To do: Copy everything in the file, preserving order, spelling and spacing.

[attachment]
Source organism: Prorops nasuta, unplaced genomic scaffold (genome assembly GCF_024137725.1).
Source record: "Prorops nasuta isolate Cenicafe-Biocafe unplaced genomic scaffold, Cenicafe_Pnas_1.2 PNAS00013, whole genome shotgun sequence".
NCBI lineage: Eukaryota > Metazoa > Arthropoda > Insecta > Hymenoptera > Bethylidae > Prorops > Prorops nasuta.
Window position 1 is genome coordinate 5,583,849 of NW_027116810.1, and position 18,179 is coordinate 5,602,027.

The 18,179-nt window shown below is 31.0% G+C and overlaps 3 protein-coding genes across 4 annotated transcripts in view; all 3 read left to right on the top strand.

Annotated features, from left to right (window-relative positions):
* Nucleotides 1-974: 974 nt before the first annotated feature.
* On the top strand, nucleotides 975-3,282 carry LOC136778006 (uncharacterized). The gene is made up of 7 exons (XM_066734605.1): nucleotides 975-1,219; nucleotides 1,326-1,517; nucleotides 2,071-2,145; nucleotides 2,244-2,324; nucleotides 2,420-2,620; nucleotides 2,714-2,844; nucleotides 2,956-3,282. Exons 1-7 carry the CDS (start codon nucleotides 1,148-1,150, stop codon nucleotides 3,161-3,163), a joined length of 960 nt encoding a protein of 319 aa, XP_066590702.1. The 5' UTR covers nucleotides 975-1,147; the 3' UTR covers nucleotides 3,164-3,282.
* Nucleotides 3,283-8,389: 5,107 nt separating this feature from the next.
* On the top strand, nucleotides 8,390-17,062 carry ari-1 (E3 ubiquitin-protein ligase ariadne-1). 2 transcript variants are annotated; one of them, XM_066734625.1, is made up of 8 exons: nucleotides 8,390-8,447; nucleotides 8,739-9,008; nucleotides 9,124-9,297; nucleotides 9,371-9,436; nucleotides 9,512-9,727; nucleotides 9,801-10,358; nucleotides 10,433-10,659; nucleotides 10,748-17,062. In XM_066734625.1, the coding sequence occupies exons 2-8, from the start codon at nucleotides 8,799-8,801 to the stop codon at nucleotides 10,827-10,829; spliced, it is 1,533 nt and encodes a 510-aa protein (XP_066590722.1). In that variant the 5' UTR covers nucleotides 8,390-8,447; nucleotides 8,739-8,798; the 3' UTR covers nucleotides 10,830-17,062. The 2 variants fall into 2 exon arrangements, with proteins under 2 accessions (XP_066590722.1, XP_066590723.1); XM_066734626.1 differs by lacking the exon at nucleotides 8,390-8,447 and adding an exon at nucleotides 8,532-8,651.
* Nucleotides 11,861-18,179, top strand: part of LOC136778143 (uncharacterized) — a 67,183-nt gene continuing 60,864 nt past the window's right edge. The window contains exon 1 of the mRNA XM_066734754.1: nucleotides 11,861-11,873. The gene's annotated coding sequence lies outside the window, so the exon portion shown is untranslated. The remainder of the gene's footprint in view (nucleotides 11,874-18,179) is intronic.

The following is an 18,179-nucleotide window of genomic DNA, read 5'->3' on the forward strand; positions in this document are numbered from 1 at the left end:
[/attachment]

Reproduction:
Source organism: Prorops nasuta, unplaced genomic scaffold (genome assembly GCF_024137725.1).
Source record: "Prorops nasuta isolate Cenicafe-Biocafe unplaced genomic scaffold, Cenicafe_Pnas_1.2 PNAS00013, whole genome shotgun sequence".
NCBI lineage: Eukaryota > Metazoa > Arthropoda > Insecta > Hymenoptera > Bethylidae > Prorops > Prorops nasuta.
Window position 1 is genome coordinate 5,583,849 of NW_027116810.1, and position 18,179 is coordinate 5,602,027.

The 18,179-nt window shown below is 31.0% G+C and overlaps 3 protein-coding genes across 4 annotated transcripts in view; all 3 read left to right on the top strand.

Annotated features, from left to right (window-relative positions):
* Nucleotides 1-974: 974 nt before the first annotated feature.
* On the top strand, nucleotides 975-3,282 carry LOC136778006 (uncharacterized). The gene is made up of 7 exons (XM_066734605.1): nucleotides 975-1,219; nucleotides 1,326-1,517; nucleotides 2,071-2,145; nucleotides 2,244-2,324; nucleotides 2,420-2,620; nucleotides 2,714-2,844; nucleotides 2,956-3,282. Exons 1-7 carry the CDS (start codon nucleotides 1,148-1,150, stop codon nucleotides 3,161-3,163), a joined length of 960 nt encoding a protein of 319 aa, XP_066590702.1. The 5' UTR covers nucleotides 975-1,147; the 3' UTR covers nucleotides 3,164-3,282.
* Nucleotides 3,283-8,389: 5,107 nt separating this feature from the next.
* On the top strand, nucleotides 8,390-17,062 carry ari-1 (E3 ubiquitin-protein ligase ariadne-1). 2 transcript variants are annotated; one of them, XM_066734625.1, is made up of 8 exons: nucleotides 8,390-8,447; nucleotides 8,739-9,008; nucleotides 9,124-9,297; nucleotides 9,371-9,436; nucleotides 9,512-9,727; nucleotides 9,801-10,358; nucleotides 10,433-10,659; nucleotides 10,748-17,062. In XM_066734625.1, the coding sequence occupies exons 2-8, from the start codon at nucleotides 8,799-8,801 to the stop codon at nucleotides 10,827-10,829; spliced, it is 1,533 nt and encodes a 510-aa protein (XP_066590722.1). In that variant the 5' UTR covers nucleotides 8,390-8,447; nucleotides 8,739-8,798; the 3' UTR covers nucleotides 10,830-17,062. The 2 variants fall into 2 exon arrangements, with proteins under 2 accessions (XP_066590722.1, XP_066590723.1); XM_066734626.1 differs by lacking the exon at nucleotides 8,390-8,447 and adding an exon at nucleotides 8,532-8,651.
* Nucleotides 11,861-18,179, top strand: part of LOC136778143 (uncharacterized) — a 67,183-nt gene continuing 60,864 nt past the window's right edge. The window contains exon 1 of the mRNA XM_066734754.1: nucleotides 11,861-11,873. The gene's annotated coding sequence lies outside the window, so the exon portion shown is untranslated. The remainder of the gene's footprint in view (nucleotides 11,874-18,179) is intronic.

The following is an 18,179-nucleotide window of genomic DNA, read 5'->3' on the forward strand; positions in this document are numbered from 1 at the left end: